Boys in Pakistan are subjected to harmful social and gender norms Read The Story

Hotel Staff Took Action – Indigenous Children are ‘Not for Sale’

Three Stories of Success (Part 2/3)
By ECPAT International
June 8TH, 2020

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We’re sharing three success stories of how travel and tourism businesses in Bolivia, with help from ECPAT Bolivia, have been working to protect children from sexual exploitation. This story is from a staff member working at a hotel located near a popular tourist attraction in the ‘Rurrenabaque’ region. A significant number of the indigenous Esse ejjas people, also known as ‘Chamas’ or ‘Chamitas,’ live in this region.

Atourist who had previously been to my hotel asked me where he could look for young girls. I told him that I didn’t know and saw him get into a taxi. Three days later, the same tourist entered my hotel with a ‘Chamita,’ the local name for an indigenous group of people in Bolivia, and I clearly heard him say to her that they will spend one hour in the room and then she can have his cell phone.

The girl was scared and didn’t understand what was happening.

At the reception desk they asked me for a key. The girl seemed scared and as if she didn’t understand what was happening. I told the tourist he couldn’t enter the hotel because the girl is not a registered guest. He got upset and told me that he would pay me more, if that was the problem. When I insisted they could not check-in, they left.

I’m sure they found another hotel that let them check-in. The next day the tourist left town, and the community found out that the girl got pregnant as a result of the sexual exploitation.

The hotel was unprepared on how to alert local authorities and child protection services.

Guidance for Hotel Staff Needed

Unfortunately, the staff who shared this experience did not receive guidance or support from managers before the situation unfolded.

Even though he made a good decision to not let the tourist in, the hotel was unprepared on how to alert local authorities and child protection services to stop the man from exploiting the girl somewhere else. However, this highlighted the need for this hotel and other companies to enact proper child protection policies and procedures, so that exploitation can be prevented.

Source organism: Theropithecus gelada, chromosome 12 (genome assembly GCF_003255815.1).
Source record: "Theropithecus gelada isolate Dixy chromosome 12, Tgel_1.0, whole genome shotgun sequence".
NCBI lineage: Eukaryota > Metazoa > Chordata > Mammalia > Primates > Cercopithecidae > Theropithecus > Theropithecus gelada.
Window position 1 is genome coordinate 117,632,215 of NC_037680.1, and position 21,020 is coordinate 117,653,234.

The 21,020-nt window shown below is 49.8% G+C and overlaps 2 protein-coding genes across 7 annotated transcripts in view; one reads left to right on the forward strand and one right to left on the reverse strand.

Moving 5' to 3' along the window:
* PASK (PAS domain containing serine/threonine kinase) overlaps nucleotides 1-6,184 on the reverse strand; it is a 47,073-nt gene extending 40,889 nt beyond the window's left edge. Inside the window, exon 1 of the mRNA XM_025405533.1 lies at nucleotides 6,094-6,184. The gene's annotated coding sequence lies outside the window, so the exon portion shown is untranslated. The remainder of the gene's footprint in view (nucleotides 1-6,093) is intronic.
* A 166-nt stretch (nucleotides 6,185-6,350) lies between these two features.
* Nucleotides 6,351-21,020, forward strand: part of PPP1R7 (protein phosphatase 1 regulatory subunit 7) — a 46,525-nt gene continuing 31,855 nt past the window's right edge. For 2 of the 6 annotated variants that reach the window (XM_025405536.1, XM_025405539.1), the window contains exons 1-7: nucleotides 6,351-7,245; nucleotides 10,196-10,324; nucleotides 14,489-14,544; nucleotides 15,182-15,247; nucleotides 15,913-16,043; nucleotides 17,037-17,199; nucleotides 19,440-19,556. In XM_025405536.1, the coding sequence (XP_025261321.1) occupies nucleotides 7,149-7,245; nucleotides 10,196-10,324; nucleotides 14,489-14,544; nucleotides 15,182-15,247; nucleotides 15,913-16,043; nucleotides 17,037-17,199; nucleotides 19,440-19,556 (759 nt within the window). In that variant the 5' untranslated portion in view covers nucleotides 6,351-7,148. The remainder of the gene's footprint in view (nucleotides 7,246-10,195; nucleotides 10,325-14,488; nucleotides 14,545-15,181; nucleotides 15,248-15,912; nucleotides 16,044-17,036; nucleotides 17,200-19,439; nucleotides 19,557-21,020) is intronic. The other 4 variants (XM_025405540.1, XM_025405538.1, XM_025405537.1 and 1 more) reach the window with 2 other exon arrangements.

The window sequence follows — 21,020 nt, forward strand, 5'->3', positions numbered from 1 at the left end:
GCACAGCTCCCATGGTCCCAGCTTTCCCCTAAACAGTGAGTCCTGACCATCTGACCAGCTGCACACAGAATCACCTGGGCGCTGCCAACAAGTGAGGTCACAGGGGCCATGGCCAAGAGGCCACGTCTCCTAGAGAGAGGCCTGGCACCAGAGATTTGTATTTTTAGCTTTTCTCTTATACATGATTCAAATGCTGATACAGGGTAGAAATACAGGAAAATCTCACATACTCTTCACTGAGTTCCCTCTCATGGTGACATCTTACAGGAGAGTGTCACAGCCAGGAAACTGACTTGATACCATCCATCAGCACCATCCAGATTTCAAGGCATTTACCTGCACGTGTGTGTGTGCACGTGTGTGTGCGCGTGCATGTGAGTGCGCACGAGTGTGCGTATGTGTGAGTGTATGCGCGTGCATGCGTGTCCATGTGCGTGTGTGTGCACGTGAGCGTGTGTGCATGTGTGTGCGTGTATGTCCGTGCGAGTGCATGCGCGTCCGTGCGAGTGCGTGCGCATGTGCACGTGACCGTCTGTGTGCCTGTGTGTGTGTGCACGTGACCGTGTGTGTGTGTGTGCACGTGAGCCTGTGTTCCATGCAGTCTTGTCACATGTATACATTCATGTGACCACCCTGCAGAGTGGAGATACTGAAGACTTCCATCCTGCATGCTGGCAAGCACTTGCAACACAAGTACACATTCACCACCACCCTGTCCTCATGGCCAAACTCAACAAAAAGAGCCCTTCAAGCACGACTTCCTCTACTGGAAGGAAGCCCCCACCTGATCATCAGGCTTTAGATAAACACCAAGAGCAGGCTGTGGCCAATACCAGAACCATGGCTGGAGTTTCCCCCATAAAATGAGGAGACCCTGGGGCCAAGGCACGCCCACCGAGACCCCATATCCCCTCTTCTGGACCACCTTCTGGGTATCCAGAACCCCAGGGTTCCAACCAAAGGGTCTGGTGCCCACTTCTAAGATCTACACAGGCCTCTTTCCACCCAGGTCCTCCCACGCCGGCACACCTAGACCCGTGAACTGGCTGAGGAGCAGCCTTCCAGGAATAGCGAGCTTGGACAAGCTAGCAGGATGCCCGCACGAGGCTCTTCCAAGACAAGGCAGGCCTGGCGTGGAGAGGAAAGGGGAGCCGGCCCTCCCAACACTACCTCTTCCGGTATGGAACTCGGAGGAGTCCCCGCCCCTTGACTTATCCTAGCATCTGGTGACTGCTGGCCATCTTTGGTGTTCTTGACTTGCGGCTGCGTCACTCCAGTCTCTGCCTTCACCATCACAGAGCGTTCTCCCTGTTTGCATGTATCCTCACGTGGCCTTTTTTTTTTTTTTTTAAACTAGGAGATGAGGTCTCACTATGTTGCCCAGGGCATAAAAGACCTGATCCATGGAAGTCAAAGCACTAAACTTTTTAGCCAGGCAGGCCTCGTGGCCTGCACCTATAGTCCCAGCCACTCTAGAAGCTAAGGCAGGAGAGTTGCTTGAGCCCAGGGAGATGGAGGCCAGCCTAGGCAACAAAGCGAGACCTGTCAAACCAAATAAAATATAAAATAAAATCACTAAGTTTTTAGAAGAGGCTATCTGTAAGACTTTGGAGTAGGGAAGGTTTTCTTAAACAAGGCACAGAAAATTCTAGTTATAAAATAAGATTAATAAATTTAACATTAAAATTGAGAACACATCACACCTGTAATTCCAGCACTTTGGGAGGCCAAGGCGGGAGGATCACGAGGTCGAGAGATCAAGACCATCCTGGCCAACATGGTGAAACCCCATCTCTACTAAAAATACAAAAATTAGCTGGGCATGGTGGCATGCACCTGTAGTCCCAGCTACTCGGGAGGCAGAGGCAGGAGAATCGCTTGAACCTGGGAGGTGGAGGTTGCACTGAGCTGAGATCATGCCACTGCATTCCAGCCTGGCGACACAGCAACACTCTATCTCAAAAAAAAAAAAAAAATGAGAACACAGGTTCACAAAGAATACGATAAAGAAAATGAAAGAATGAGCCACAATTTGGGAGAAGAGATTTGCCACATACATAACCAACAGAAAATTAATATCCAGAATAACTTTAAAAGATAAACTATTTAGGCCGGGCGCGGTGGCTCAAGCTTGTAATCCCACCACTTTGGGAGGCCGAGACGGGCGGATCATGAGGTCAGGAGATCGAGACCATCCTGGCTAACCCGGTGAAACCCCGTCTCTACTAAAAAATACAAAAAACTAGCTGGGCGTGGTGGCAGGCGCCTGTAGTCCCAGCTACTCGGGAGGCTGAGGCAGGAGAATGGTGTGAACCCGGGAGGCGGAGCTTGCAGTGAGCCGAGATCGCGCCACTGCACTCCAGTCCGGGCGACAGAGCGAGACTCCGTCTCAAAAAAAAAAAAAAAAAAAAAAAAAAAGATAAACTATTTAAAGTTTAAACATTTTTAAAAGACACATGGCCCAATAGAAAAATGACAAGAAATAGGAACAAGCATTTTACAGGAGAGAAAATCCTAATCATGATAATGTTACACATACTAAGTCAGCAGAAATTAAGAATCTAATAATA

Indigenous Groups Face Greater Risk for Exploitation—Local Government is Working to Protect Them

Latin America has one of the most unequal income distributions in the world, and this is particularly felt by indigenous groups. In Bolivia, they face high levels of poverty—some have even been forced to move from their own land, leaving them homeless.

The city of Beni is close to Madidi National Park, a major tourist attraction in the ‘Rurrenabaque’ region. A significant number of the indigenous Esse ejjas people, also known as ‘Chamas’ or ‘Chamitas’, that were previously living in the national park moved into the city, but found no space to live.

Many Chamitas girls are pregnant or have several children despite only being teenagers.

Many of the Chamitas ended up living under a bridge and survived by begging. People that run businesses in the area indicated that many Chamitas are pregnant or already have several children despite still being teenagers. Children and youth from the Chamitas community also do not have access to formal education due to poverty, don’t know about sexual health and many of them don’t speak Spanish. These factors make them especially vulnerable to sexual exploitation and trafficking by offenders from the same country, region and foreigners.

In 2019, recognising the ongoing vulnerability of the Chamitas, the municipality of Rurrenabaque, through the Sustainable Tourism Council of the Destination Rurrenabaque Madidi–Pampa, committed to strengthening their child protection efforts to prevent child trafficking and sexual exploitation of children with the support of the travel and tourism industry. This partnership can hopefully be a step in the right direction to stop offenders from sexually exploiting Chamitas children.

The Way Forward

GOVERNMENTS:

  • Promote safe and sustainable tourist destinations, free of violence and sexual exploitation of children, also when planning the restart of tourism after COVID-19;
  • Develop action plans to protect the most vulnerable, especially for the native indigenous groups where community tourism predominates;
  • Implement a long term strategy, such as a national code of conduct to engage the destinations and the private sector in preventing all forms of the sexual exploitation of children;
  • Strengthen the capacity of local authorities, including law enforcement, to provide an immediate response to crimes and support to children.

THE PRIVATE SECTOR:

  • All businesses with employees that travel for work must protect children, including through implementing the criteria of the national codes for the industry and/or the six criteria of The Code.

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